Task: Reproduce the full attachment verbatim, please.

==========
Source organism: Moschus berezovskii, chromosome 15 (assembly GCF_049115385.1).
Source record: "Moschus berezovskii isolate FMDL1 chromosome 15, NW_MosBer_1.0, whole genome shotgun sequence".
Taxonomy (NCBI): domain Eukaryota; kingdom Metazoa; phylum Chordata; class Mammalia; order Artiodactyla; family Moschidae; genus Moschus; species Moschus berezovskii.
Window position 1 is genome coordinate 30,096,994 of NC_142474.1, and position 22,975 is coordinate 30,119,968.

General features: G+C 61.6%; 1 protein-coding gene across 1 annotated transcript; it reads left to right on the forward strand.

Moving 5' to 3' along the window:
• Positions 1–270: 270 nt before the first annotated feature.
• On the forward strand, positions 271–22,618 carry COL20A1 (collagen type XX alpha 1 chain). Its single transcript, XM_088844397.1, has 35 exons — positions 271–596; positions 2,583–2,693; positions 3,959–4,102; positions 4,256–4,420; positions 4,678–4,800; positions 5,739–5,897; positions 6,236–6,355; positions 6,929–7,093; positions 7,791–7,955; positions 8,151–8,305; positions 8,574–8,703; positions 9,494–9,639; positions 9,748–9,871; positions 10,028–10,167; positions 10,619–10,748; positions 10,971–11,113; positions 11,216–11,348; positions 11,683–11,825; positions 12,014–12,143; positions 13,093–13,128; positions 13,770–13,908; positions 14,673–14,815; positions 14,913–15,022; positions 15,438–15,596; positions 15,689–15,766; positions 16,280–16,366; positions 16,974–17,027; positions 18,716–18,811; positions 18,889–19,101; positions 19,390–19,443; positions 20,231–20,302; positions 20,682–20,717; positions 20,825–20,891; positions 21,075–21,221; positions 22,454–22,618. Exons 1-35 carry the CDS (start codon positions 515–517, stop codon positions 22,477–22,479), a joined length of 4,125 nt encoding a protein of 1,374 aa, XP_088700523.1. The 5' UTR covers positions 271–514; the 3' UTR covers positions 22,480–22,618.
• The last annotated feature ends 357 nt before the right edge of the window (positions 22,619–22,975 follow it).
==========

Source organism: Moschus berezovskii, chromosome 15 (assembly GCF_049115385.1).
Source record: "Moschus berezovskii isolate FMDL1 chromosome 15, NW_MosBer_1.0, whole genome shotgun sequence".
Taxonomy (NCBI): domain Eukaryota; kingdom Metazoa; phylum Chordata; class Mammalia; order Artiodactyla; family Moschidae; genus Moschus; species Moschus berezovskii.
Window position 1 is genome coordinate 30,096,994 of NC_142474.1, and position 22,975 is coordinate 30,119,968.

General features: G+C 61.6%; 1 protein-coding gene across 1 annotated transcript; it reads left to right on the forward strand.

Moving 5' to 3' along the window:
• Positions 1–270: 270 nt before the first annotated feature.
• On the forward strand, positions 271–22,618 carry COL20A1 (collagen type XX alpha 1 chain). Its single transcript, XM_088844397.1, has 35 exons — positions 271–596; positions 2,583–2,693; positions 3,959–4,102; positions 4,256–4,420; positions 4,678–4,800; positions 5,739–5,897; positions 6,236–6,355; positions 6,929–7,093; positions 7,791–7,955; positions 8,151–8,305; positions 8,574–8,703; positions 9,494–9,639; positions 9,748–9,871; positions 10,028–10,167; positions 10,619–10,748; positions 10,971–11,113; positions 11,216–11,348; positions 11,683–11,825; positions 12,014–12,143; positions 13,093–13,128; positions 13,770–13,908; positions 14,673–14,815; positions 14,913–15,022; positions 15,438–15,596; positions 15,689–15,766; positions 16,280–16,366; positions 16,974–17,027; positions 18,716–18,811; positions 18,889–19,101; positions 19,390–19,443; positions 20,231–20,302; positions 20,682–20,717; positions 20,825–20,891; positions 21,075–21,221; positions 22,454–22,618. Exons 1-35 carry the CDS (start codon positions 515–517, stop codon positions 22,477–22,479), a joined length of 4,125 nt encoding a protein of 1,374 aa, XP_088700523.1. The 5' UTR covers positions 271–514; the 3' UTR covers positions 22,480–22,618.
• The last annotated feature ends 357 nt before the right edge of the window (positions 22,619–22,975 follow it).